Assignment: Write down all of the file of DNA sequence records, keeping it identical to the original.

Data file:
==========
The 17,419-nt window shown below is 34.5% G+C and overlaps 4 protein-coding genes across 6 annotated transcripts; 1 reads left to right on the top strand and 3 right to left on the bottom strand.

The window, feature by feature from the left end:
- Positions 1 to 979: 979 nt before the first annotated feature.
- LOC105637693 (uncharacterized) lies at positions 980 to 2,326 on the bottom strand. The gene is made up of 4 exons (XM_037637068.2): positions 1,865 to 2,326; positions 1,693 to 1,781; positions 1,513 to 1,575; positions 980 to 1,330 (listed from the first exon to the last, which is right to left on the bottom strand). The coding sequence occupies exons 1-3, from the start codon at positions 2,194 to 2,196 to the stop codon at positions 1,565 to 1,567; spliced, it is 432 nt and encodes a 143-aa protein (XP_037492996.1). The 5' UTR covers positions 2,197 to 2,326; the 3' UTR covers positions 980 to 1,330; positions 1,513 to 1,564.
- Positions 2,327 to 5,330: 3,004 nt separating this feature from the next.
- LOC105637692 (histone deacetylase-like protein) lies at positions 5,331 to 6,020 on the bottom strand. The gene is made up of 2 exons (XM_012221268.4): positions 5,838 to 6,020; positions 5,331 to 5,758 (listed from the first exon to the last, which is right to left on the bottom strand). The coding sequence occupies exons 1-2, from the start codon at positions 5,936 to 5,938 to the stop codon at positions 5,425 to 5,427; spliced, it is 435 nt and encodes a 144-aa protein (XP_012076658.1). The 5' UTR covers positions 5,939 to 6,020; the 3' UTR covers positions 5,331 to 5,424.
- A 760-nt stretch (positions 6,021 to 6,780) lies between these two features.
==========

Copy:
The 17,419-nt window shown below is 34.5% G+C and overlaps 4 protein-coding genes across 6 annotated transcripts; 1 reads left to right on the top strand and 3 right to left on the bottom strand.

The window, feature by feature from the left end:
- Positions 1 to 979: 979 nt before the first annotated feature.
- LOC105637693 (uncharacterized) lies at positions 980 to 2,326 on the bottom strand. The gene is made up of 4 exons (XM_037637068.2): positions 1,865 to 2,326; positions 1,693 to 1,781; positions 1,513 to 1,575; positions 980 to 1,330 (listed from the first exon to the last, which is right to left on the bottom strand). The coding sequence occupies exons 1-3, from the start codon at positions 2,194 to 2,196 to the stop codon at positions 1,565 to 1,567; spliced, it is 432 nt and encodes a 143-aa protein (XP_037492996.1). The 5' UTR covers positions 2,197 to 2,326; the 3' UTR covers positions 980 to 1,330; positions 1,513 to 1,564.
- Positions 2,327 to 5,330: 3,004 nt separating this feature from the next.
- LOC105637692 (histone deacetylase-like protein) lies at positions 5,331 to 6,020 on the bottom strand. The gene is made up of 2 exons (XM_012221268.4): positions 5,838 to 6,020; positions 5,331 to 5,758 (listed from the first exon to the last, which is right to left on the bottom strand). The coding sequence occupies exons 1-2, from the start codon at positions 5,936 to 5,938 to the stop codon at positions 5,425 to 5,427; spliced, it is 435 nt and encodes a 144-aa protein (XP_012076658.1). The 5' UTR covers positions 5,939 to 6,020; the 3' UTR covers positions 5,331 to 5,424.
- A 760-nt stretch (positions 6,021 to 6,780) lies between these two features.